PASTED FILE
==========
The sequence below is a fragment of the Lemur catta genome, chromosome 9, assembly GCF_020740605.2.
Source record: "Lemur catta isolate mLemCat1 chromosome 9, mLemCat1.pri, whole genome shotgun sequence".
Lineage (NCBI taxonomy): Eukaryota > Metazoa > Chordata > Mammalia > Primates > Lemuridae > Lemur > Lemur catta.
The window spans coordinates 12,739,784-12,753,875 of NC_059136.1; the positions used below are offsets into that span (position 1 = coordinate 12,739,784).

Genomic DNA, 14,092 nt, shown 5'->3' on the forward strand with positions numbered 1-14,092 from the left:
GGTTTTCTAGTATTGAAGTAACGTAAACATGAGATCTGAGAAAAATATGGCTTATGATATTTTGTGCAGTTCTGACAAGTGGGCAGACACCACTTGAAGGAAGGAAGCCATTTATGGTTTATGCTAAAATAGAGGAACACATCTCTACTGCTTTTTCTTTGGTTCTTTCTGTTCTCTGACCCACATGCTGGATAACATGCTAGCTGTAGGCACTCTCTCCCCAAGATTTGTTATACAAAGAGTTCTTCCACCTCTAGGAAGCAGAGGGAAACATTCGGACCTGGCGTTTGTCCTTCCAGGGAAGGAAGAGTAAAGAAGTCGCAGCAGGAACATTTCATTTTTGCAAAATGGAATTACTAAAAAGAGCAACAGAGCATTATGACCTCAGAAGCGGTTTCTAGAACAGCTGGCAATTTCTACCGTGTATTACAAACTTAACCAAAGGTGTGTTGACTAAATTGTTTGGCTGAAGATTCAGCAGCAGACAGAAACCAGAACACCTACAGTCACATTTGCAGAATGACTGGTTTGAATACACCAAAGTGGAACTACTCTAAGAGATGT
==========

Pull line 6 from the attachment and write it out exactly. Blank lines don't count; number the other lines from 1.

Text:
GGTTTTCTAGTATTGAAGTAACGTAAACATGAGATCTGAGAAAAATATGGCTTATGATATTTTGTGCAGTTCTGACAAGTGGGCAGACACCACTTGAAGGAAGGAAGCCATTTATGGTTTATGCTAAAATAGAGGAACACATCTCTACTGCTTTTTCTTTGGTTCTTTCTGTTCTCTGACCCACATGCTGGATAACATGCTAGCTGTAGGCACTCTCTCCCCAAGATTTGTTATACAAAGAGTTCTTCCACCTCTAGGAAGCAGAGGGAAACATTCGGACCTGGCGTTTGTCCTTCCAGGGAAGGAAGAGTAAAGAAGTCGCAGCAGGAACATTTCATTTTTGCAAAATGGAATTACTAAAAAGAGCAACAGAGCATTATGACCTCAGAAGCGGTTTCTAGAACAGCTGGCAATTTCTACCGTGTATTACAAACTTAACCAAAGGTGTGTTGACTAAATTGTTTGGCTGAAGATTCAGCAGCAGACAGAAACCAGAACACCTACAGTCACATTTGCAGAATGACTGGTTTGAATACACCAAAGTGGAACTACTCTAAGAGATGT